Northern Indiana: July 31 – August 9, 2012

Reminders: 1. Posts are in chronological order with most recent on top. 2. Pictures can be enlarged by clicking on them and then using the back button (not close) to return to the text.

There was an understory at Bardstown, our previous stop — a series of calamities that extended into this stop. Our Bardstown site was on a hill, and during the challenge to level our unit, the landing gear got jammed and quit. I thought the trailer’s 12 volt battery contributed to the issue and bought a replacement. I installed it backward (I have a legitimate excuse!), which zapped parts of the trailer’s system. During a few days of bedlam, I got lots but not everything resolved, so we decided to blow off an interim stop and go straight to Goshen. Goshen is next door to Elkhart, and between the two of them, they monopolize the RV manufacturing industry.

A little north of Indianapolis, in Anderson, IN, we pulled off for fuel and managed to snap the cord that connects truck and trailer, leaving us with no trailer brakes. We found a local campground and booked overnight. Fortunately, a well-stocked RV dealer in town had a replacement, which I purchased and installed. The campground was one of the nicest on our entire three year trip, which lifted our spirits – enough, in fact, to dope out and repair the remaining electrical problem before we left the next day. So we rolled into the Elkhart County 4H Fairgrounds intact. The place is rife with campsites of all types, from defined spaces to open fields with and without utilities. We snagged a site and settled in – but only temporarily.

Each time we stop at a campground, setting up is a multi-step process that is at best a nuisance, often taking 30 minutes or more — even before you hook up the utilities. Bardstown was a worst example. Now it’s no longer a problem. We came to Goshen to have the company that manufactured our units’s frame install a new Level-Up system that automates the process. Push a button and the system makes the unit perfectly level before your eyes. Five minutes, tops. And fewer backaches.

Then we took a week to relax, unwind and take in a few of the many attractions in the area. The region is clearly one of — if not the — largest concentration of Amish folk in the U.S. Even the local Walmart has a stable in back for customers’ horses and wagons. Amish Acres is a showplace farm in Napanee. This year was the 50th anniversary of its Arts and Crafts Fair. We got there early on Saturday and first raided the food building for yummy cinnamon buns and other goodies. Inside the fairgrounds, we spent the entire morning perusing 250 merchant booths. Many displayed lovely Amish crafts and foods, while others were interlopers from other areas, some selling commercially produced merchandise. There were lots of opportunities to pack on calories, many of which involved pre-packaged hearty soups and meals. Free samples were everywhere. The fair surrounded the farm’s large pond, on which children and parents were pedaling around in swan boats. We were entertained by two musical groups and a backup of cloggers (how do you like that collective noun I just made up?).

We ventured to the RV/MH Hall of Fame in Elkhart. Elk statues are found all over the city, painted many crazy ways by their hosts. The neat thing about the one outside of the RV Museum was the fact that it had wheels! It was a blast going through the nostalgia room, showing on-the road living from its earliest inventions through massive innovation throughout the twentieth century. Numerous pictures are shown below. The display stopped in the eighties; nothing was shown about all the modernization since then. And the wonderful Volkswagen Westphalia camper bus, a 1971 edition of which was my first venture into RVing, was nowhere in sight. My bus couldn’t go up a 2% grade unless downshifted into second, but it gave me an insatiable taste for adventure.

The first two pictures below are from the balcony overlooking the exhibit. The third pic in row 1 is a verey detailed diorama of the interior of a modent fifth-wheel assembly plant, beginning with the pre-manufactured frame to the final QC tests. And he second row shows a special unit: the traveling home for Mae West. It had a back porch and was elegantly outfitted — for its day!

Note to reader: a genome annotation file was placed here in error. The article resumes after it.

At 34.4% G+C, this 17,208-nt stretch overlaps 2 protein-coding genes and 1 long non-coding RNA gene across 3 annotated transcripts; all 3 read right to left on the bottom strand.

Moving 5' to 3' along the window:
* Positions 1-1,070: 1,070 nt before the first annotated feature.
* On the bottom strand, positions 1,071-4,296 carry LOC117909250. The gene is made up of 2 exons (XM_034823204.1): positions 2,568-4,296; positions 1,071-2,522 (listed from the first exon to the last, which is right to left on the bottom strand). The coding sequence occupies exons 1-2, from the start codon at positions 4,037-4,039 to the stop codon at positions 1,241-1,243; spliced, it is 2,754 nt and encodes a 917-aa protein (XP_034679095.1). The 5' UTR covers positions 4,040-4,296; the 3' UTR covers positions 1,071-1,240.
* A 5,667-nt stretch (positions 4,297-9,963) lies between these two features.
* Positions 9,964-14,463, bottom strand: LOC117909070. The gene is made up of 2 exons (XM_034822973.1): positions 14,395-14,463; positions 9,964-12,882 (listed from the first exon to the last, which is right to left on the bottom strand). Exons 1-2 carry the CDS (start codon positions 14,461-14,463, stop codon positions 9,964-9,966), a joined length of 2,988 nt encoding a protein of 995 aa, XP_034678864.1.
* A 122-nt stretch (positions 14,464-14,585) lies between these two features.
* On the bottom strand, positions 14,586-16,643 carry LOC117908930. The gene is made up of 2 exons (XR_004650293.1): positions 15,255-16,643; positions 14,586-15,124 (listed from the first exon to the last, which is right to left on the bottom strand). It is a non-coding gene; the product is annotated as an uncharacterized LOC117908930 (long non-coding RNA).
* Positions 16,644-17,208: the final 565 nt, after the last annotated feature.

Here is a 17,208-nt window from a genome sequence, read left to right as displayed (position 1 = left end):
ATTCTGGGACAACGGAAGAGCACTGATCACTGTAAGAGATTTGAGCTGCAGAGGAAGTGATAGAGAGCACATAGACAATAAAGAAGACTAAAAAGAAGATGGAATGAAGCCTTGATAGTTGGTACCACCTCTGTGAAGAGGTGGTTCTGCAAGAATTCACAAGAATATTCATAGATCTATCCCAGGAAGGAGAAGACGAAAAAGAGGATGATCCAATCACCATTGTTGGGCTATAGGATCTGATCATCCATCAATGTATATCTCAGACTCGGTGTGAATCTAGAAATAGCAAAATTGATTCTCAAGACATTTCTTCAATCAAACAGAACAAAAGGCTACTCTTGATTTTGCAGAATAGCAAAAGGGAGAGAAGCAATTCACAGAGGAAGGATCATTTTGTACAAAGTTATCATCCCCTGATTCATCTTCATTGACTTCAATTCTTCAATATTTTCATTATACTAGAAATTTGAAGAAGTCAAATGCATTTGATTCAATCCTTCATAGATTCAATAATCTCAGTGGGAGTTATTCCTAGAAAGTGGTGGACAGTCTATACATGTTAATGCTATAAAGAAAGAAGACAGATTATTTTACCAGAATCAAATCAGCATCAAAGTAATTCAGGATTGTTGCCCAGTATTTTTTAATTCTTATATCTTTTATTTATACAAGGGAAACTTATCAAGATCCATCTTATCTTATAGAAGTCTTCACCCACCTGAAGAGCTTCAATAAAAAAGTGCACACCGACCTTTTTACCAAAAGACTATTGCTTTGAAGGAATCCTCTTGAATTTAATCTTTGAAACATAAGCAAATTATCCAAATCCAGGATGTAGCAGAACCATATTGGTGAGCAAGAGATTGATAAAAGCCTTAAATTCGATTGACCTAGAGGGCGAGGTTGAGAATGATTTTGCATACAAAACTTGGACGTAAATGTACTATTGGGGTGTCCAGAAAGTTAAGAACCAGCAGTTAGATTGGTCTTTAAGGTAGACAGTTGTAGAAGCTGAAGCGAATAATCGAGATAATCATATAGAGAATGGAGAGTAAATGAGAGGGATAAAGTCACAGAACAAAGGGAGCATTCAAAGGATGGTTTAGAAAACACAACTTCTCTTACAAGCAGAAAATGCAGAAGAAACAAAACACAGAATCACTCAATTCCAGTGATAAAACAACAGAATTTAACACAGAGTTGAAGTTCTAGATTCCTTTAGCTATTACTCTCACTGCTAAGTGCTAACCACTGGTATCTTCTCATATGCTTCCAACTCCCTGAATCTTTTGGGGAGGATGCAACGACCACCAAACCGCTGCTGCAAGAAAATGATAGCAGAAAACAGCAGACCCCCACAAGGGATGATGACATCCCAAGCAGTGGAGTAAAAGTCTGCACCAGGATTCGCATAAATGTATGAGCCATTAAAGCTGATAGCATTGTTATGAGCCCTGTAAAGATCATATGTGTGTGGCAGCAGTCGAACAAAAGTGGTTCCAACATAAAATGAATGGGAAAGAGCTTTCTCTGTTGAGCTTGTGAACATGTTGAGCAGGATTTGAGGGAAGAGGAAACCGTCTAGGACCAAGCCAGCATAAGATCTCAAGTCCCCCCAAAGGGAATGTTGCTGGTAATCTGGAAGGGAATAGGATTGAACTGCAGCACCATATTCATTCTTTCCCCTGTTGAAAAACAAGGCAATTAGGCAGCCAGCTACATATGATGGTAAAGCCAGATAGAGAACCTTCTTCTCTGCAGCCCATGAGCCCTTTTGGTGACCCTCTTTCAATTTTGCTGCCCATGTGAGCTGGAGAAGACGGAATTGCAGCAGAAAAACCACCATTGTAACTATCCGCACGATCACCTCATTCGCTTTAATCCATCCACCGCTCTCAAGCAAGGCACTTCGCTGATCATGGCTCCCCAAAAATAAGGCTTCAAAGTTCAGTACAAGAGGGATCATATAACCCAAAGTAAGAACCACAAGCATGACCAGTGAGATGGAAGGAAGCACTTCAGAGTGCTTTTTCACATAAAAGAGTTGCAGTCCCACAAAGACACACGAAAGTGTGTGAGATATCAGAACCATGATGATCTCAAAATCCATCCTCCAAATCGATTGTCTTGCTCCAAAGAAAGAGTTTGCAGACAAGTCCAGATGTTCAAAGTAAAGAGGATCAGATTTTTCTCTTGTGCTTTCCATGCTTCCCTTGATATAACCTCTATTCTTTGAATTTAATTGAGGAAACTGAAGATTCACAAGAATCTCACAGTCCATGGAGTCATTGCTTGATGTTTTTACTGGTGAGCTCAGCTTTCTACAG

The upper floor hosted the Hall of Fame. Apparently one person is selected annually in each of ten categories. You wander the hall, read each plaque with name, year and category, and you wonder who the heck you’re looking at. The names are simply not recognizable. An then you finally get to the one you know, Joe and Kay Peterson, and they’re designated “campground owner.” They’re the couple who founded Escapees, an organization with 100,000+ members that singlehandedly revolutionized the world for full time RVers. Campground owners indeed.

Our trip was followed the next day by a visit to South Bend, which is just west of Elkhart. We’d been here several years ago and took in Our Mother’s University, but we now had a different adventure in mind. There was a Studebaker Museum that beckoned our exploration. I am acutely aware of the legend, because in 1957, during my first advertising agency tenure, our client, Curtis-Wright, for whom Studebaker had manufactured military aircraft engines, invested in Studebaker and controlled their advertising. This was the era of the Hawks – gold and silver.

The museum was part of a complex known as the Museums at Washington and Chapin, which combined Studebaker with the Center for History.

In 1857, Henry and Clem Studebaker accepted an order for 100 Army wagons. They were cash-strapped to fulfill it, but brother J.M. rode back into town from California, where he’d made a fortune selling wheelbarrows to gold prospectors. His investment in the wagon works made the difference. The fourth brother, Peter, joined the firm in 1863; by that time the Civil War provided all the orders they could produce.

Powered vehicles emerged from the firm beginning in 1902. For the first decade, they were electric powered. Thomas Edison bought the second one they built, and why not? – he made the batteries! Electric autos were discontinued in 1912. Gasoline vehicle production began in 1904, blossomed in 1911 via acquisition, and moved to South Bend in 1919. The following year, wagon production was discontinued.

The company was forced into receivership in 1933, at which time long time executives Harold S. Vance and Paul G. Hoffman were appointed CEO and President. They led the company out of bankruptcy, and in 1939, they hired Raymond Lowey and his prestigious design firm to revitalize the line. Lowey supervised every Studebaker product, and his dynamism led to the creation of an endless supply of radical designs.

During WW II, Studebaker made significant contributions to the war effort — more deail below. They were the first auto company to get back into production after the war, and Life Magazine heralded this exploit with a ten-page spread.

The bullet nose was introduced in 1950 — the biggest production year in Studebaker history. The Hawks followed in 1956. The Lark was added in 1959 — all Lowey creations, of course. But the next decade was less kind. U.S. production ceased in 1963. when the 1964 Daytona (last pic) came off the line.